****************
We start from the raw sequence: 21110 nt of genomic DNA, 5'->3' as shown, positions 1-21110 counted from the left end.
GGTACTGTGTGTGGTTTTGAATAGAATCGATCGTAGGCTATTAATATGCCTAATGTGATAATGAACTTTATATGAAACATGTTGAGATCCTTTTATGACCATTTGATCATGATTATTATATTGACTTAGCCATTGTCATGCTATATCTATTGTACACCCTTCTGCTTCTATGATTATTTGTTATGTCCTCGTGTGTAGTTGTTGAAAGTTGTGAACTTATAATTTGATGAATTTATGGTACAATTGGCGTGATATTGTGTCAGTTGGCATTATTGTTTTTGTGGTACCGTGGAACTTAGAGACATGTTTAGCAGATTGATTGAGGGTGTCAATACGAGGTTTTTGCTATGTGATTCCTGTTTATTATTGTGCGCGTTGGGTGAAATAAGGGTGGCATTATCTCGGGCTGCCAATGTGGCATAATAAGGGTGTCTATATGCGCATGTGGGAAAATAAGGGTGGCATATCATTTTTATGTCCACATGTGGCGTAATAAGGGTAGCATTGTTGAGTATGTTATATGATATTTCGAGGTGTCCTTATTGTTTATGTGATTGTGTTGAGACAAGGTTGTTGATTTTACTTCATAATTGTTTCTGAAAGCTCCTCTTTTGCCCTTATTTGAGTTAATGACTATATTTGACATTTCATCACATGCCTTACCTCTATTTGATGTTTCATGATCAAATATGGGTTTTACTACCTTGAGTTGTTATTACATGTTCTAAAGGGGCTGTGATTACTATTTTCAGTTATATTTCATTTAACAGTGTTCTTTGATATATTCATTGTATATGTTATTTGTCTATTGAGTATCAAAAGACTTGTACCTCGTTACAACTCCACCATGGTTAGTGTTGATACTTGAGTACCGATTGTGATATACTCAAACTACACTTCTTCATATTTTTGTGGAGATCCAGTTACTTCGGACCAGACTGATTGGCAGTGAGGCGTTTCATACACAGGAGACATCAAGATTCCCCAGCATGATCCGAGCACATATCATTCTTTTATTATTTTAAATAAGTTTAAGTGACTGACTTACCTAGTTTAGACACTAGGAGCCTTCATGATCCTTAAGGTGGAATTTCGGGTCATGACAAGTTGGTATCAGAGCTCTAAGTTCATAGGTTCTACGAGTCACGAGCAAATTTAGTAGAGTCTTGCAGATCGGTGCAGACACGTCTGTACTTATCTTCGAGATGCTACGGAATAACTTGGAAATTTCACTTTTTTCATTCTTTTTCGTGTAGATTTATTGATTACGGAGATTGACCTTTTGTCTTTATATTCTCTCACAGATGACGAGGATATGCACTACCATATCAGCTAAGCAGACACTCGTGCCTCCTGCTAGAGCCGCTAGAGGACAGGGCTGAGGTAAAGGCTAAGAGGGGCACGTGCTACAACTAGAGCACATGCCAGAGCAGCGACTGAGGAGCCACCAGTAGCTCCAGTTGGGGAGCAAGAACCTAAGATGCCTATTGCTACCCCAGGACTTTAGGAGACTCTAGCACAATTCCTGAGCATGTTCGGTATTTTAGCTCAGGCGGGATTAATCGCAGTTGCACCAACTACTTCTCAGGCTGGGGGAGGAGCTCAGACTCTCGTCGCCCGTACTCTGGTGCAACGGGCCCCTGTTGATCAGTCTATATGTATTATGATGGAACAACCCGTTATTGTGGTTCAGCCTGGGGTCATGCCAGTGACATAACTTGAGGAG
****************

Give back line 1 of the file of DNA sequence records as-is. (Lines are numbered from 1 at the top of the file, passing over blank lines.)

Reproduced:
We start from the raw sequence: 21110 nt of genomic DNA, 5'->3' as shown, positions 1-21110 counted from the left end.